Sublime Prime Rhyme Time


Sometimes it's only when you write things down you realise they're wrong.

That's why I managed to write 10,000 words on why there are are seven kind of rhyme in English...only to realise reading it back that there had to be either hundreds...or about five.

So here's what I reckon on the kinds of rhymes.

Oh, 'Kinds' and 'Rhymes'. They sort-of sound the same. I'm a poet and I don't kn-....

[Cough.] Anyway...

The division of speech sounds into consonants and vowels has its problems, but I think it's good enough for our purposes.

Sound Example
Consonants
/p/ Pit
/b/ Bit
/t/ Tit
/d/ Dim
/k/ Kit
/g/ Git
/tS/ Church
/dZ/ Judge
/f/ Fill
/v/ Vat
/s/ Sit
/z/ Zip
/S/ Show
/Z/ Television
/T/ Think
/D/ Those
/x/ Loch
/m/ Me
/n/ Knee
/N/ Thing
/r/ Run
/l/ Let
/w/ Water
/j/ Yes
Vowels
/A/ Part
/V/ Putt
/O/ Port
/Q/ Pot
/u/ Poot
/U/ Put
/i/ Peat
/I/ Pit
/E/ Pet
/a/ Pat
/3/ Pert
/@/ ago
/aU/ Now
/VI/ Nigh
/eI/ Neigh
/@U/ No
/OI/ Noise


So a nice common word like 'Kapitano' has the sound: /kapItAn@U/

I'm using the hash symbol (#) to indicate the syllable of the word which is stressed, so my name is: /kapIt#An@U/

Now we can find words which rhyme perfectly with my name, by searching for any that end in /#An@U/ - that is, words which have the same sound from the vowel of the stressed syllable, forward to the end.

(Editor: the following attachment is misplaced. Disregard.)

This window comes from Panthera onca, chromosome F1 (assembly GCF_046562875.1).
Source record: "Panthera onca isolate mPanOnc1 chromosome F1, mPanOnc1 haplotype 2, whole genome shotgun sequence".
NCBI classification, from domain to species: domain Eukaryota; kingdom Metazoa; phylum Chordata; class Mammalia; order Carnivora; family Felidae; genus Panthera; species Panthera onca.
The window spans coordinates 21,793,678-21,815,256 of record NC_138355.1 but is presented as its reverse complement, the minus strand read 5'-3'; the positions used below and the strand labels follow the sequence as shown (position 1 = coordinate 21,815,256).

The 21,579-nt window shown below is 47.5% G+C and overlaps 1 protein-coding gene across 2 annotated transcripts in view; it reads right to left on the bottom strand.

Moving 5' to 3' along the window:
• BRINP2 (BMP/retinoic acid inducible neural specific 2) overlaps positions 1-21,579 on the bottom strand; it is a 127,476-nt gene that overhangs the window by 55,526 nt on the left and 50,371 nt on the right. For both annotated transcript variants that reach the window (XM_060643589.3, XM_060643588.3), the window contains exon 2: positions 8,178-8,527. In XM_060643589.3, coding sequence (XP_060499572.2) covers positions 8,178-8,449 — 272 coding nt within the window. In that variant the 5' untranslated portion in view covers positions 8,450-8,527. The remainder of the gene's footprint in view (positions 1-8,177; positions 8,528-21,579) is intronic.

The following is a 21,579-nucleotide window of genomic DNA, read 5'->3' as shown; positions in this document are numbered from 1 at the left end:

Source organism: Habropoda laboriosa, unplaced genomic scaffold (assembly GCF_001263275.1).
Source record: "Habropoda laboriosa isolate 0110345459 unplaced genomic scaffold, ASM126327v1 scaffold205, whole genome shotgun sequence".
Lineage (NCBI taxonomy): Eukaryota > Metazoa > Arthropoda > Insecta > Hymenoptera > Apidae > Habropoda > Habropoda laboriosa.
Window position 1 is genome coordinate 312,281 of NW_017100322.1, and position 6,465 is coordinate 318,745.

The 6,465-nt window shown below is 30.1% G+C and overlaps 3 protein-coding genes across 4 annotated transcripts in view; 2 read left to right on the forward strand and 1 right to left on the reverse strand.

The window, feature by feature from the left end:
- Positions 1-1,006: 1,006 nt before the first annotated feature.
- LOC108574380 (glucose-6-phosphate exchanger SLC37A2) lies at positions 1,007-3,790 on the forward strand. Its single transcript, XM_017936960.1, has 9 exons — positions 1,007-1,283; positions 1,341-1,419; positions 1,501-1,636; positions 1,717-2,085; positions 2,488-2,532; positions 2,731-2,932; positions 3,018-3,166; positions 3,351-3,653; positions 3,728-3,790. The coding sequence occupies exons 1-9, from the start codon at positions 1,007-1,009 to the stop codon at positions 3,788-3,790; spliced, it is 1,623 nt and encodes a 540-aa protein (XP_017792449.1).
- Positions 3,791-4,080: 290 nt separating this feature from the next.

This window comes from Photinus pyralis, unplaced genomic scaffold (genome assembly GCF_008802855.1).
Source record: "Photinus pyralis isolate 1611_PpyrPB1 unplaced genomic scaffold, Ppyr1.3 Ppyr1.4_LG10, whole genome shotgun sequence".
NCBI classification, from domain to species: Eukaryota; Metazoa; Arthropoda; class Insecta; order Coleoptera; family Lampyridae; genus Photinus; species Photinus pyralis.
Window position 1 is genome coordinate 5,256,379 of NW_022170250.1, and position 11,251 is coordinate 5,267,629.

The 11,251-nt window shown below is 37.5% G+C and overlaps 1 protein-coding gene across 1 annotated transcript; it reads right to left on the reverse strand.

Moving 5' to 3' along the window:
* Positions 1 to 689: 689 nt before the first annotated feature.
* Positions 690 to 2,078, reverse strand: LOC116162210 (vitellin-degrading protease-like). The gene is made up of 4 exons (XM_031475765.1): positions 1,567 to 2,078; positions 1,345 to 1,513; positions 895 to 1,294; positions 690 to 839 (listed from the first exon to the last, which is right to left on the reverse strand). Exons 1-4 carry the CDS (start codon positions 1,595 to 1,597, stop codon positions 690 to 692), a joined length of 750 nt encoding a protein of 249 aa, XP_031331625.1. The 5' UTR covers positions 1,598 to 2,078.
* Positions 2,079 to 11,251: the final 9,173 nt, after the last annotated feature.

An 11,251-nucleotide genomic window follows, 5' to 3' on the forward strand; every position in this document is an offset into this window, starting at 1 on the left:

Which gives us: Boliviano, Guano, Carnot, Mano, Mexicano, Meccano, Romano, Soprano...and plenty of others.

These are perfect rhymes - my first type.

I'm glossing over a lot here. /r/, /w/ and /j/ are stricly speaking what are called semivowels or glides. The two-part vowels are diphthongs. There are some diphthongs like /U@/ in 'poor', which linguists disagree about. There are some sounds like /VI@/ in 'tire' which can be analysed in more than one way. There are vowels like /{/ which only occur in loan words like the German 'Froelich'. The consonants /tS/ and /dZ/ may be represented as two other consonants jammed togther, but in sound they're not. /l/ is really two sounds - the 'light' /l/ in 'Let' and the 'dark' /l/ in 'Full'. And so on.

Having lampshaded these difficulties, I'm now going to completely ignore them.

If there are perfect rhymes, what kind of imperfect rhymes - or 'half rhymes' - are there?

Well, about half of the consonants can be grouped into pairs by whether they're voiced or not. The /p/ in 'Pat' is unvoiced, and its voiced counterpart is the /b/ in 'Bat'. Likewise:

Unvoiced Voiced
Part Bart
Tart Dart
Call Gall
Mitch Midge
Fail Vale
Sip Zip
Rush Raj
Think That


There are other ways to group consonants, for instance by place of articulation - whether they're made with the lips, the tip of the tongue or the blade of the tongue. Thus the final sounds of 'Gap', 'Saff' and 'Lamb' could be grouped together. But are you more likely to try to rhyme 'Gap' with 'Cab' than 'Gap' with 'Lamb'?

For purposes of finding rhymes, the voicing distinction seems the most useful. But what about the consonants that don't have unvoiced counterparts, and are there any that can be put in groups of more than two? The answers are yes, and...yes, but be careful.